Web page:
If you want to get a big fight going in a small amount of time, just ask a few Christians what they think Paul meant when he wrote that “young women” with “husbands” and “children” should be “keepers at home” (Titus 2:4,5). But the only sure way to interpret the Bible is by comparing Scripture with Scripture (I Cor. 2:13), not by comparing opinions with opinions! With that in mind, let’s compare how the word “keeper” is used in other parts of the Bible.
For instance, you’ve probably heard Christians quote this beloved verse:
“I had rather be a doorkeeper in the house of my God, than to dwell in the tents of wickedness” (Psalm 84:10).
Doorkeepers in Israel’s temple had some pretty specific duties, some of which involved the finances of God’s house:
“…they delivered the money that was brought into the house of God, which the Levites that kept the doors had gathered… and they gave it to the workmen that wrought in the house of the Lord, to repair and amend the house” (II Chronicles 34:9,10).
As you can see, the doorkeepers in God’s house were evidently involved in the finances that were used to maintain the grandest home in the world, the temple of Solomon. So to say you were a doorkeeper in those days probably didn’t sound like a job that came with a lot of responsibility. But those who knew the Word of God well knew that such was not the case.
Similarly, when a Christian woman says that she’s one of the “keepers at home” that the Bible talks about, that too sounds like a job that doesn’t come with a lot of responsibility, at least in the ears of unbelievers. But those who know the Word of God well know that that’s not the case either. For example, in many Christian homes the wife is in charge of the finances.
This is something I like to point out in the premarital counseling class that I have with couples before I officiate at their wedding. Some women are just naturally better at keeping the books! God’s Word clearly teaches that “the husband is the head of the wife” (Eph. 5:23), but a wise husband recognizes his wife’s abilities and is willing to delegate some of his authority to her.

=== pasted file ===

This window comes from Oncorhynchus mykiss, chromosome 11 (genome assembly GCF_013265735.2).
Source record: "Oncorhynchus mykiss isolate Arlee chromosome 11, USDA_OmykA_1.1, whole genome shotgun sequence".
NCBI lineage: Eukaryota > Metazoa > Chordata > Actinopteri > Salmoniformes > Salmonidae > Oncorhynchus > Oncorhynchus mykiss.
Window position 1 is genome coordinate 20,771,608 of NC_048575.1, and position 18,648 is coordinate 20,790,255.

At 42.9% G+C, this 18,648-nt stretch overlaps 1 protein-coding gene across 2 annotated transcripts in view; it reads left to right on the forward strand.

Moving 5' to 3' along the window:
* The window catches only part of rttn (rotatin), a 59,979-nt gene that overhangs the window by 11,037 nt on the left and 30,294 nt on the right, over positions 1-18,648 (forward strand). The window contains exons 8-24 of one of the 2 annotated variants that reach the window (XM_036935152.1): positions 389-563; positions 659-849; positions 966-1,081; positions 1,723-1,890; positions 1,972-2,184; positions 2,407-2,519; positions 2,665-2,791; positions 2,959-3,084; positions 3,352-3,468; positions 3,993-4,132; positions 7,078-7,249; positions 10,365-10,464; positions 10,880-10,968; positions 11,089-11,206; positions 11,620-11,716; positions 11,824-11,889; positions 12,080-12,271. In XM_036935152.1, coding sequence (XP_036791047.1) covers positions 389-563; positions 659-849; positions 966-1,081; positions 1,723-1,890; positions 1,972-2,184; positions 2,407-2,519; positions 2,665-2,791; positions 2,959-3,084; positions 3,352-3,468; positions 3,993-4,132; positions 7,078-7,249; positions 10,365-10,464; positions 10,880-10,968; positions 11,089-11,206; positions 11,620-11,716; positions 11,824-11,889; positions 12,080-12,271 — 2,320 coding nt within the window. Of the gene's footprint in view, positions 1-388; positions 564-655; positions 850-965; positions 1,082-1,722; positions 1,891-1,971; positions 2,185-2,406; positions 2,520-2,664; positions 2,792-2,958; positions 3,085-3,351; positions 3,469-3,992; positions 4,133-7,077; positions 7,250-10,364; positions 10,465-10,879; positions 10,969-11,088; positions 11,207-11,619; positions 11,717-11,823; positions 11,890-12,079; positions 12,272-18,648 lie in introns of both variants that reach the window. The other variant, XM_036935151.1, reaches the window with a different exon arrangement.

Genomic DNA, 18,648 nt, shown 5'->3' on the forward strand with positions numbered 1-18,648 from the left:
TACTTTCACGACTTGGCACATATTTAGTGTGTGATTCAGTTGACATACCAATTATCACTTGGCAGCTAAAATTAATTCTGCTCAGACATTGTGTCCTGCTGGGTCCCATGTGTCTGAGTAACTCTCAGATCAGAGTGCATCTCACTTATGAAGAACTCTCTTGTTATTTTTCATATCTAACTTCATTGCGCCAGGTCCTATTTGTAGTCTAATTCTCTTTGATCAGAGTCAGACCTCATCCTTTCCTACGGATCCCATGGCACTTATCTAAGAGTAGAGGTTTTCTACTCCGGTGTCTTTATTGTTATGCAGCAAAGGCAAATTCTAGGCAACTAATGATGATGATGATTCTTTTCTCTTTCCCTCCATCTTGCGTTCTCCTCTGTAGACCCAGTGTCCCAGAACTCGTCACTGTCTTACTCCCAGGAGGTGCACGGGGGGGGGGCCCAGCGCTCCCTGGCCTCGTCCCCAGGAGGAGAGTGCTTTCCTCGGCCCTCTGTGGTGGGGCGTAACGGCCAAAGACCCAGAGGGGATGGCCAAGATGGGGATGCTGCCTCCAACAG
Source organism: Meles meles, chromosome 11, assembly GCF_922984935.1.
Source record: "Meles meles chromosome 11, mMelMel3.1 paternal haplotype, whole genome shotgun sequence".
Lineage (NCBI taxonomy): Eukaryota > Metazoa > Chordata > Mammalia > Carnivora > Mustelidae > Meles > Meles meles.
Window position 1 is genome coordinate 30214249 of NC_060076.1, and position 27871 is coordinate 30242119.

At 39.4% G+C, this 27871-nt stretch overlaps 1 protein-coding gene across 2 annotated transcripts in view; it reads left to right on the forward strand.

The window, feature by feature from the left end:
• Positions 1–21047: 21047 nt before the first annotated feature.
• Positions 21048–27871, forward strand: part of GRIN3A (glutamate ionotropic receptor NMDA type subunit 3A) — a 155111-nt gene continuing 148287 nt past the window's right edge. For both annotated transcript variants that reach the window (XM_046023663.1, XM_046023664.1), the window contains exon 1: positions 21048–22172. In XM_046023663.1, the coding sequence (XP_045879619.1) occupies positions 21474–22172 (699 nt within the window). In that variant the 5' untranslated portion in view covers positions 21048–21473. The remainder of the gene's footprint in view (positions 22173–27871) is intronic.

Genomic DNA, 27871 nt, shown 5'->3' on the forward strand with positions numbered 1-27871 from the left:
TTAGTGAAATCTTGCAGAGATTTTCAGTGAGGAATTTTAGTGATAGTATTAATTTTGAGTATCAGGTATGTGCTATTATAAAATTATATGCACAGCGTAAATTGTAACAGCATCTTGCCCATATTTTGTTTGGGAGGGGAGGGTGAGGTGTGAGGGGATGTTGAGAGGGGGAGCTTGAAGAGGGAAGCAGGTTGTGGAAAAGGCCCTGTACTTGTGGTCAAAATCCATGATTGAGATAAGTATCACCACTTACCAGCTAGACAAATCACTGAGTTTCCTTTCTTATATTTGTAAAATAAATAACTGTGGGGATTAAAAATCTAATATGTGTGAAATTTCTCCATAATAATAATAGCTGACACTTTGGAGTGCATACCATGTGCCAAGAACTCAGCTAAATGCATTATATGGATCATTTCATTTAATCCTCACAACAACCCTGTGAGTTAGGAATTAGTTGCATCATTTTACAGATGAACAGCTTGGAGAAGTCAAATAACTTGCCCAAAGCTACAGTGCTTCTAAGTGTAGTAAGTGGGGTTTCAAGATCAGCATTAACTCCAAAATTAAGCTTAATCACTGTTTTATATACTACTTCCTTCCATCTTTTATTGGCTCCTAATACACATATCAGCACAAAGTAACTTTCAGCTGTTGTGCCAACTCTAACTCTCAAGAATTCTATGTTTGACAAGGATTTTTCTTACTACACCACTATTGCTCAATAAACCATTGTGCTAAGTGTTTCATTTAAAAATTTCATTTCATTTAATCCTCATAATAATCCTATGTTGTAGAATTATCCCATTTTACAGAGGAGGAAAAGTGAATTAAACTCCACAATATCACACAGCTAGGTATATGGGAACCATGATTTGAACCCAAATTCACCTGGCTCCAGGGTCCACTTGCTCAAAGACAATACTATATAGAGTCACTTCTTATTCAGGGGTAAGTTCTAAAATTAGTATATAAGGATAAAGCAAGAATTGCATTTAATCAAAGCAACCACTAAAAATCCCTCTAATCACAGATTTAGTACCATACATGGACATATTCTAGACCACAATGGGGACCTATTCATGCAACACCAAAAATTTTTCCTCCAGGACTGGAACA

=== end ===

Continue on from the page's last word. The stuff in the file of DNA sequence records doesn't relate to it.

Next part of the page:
Sure, a husband could insist, “I’m the head of the home, so it’s my job to manage our finances.” And since finances are such an extremely important aspect of the home, I can surely understand how a man might feel that way, and I have nothing but respect for his conviction.
But if that is your personal persuasion as a husband, I would invite you to consider that the finances are an extremely important aspect of businesses and corporations as well. Yet we know that business owners and CEOs alike all employ comptrollers, CPAs and others with accounting skills to keep the books. A leader who insists on personally managing every aspect of his organization is sure to affect his health adversely, and the same is true for the head of a home.
And needlessly so! God calls women who are in charge of the finances “virtuous,” saying:
“…she considereth a field, and buyeth it…” (Proverbs 31:10,16).
As you can see, the virtuous woman described in this well-known passage of Scripture had a husband who allowed her to make financial decisions that were more than just incidental. Her liberty to make such a major purchase shows that it was true that “the heart of her husband doth safely trust in her” (Pro. 31:11) in the important area of the family’s finances, as well as in other areas where she can “do him good and not evil all the days of her life” (Pro. 31:12).
The Christian home is often criticized by the world as a place where the wife and mother is little more than a dishrag and a doormat. But this is not how the Word of God describes “keepers at home!” The Christian wife and mother is an integral part of the management of the grandest home in the world in our own day: the Christian home. source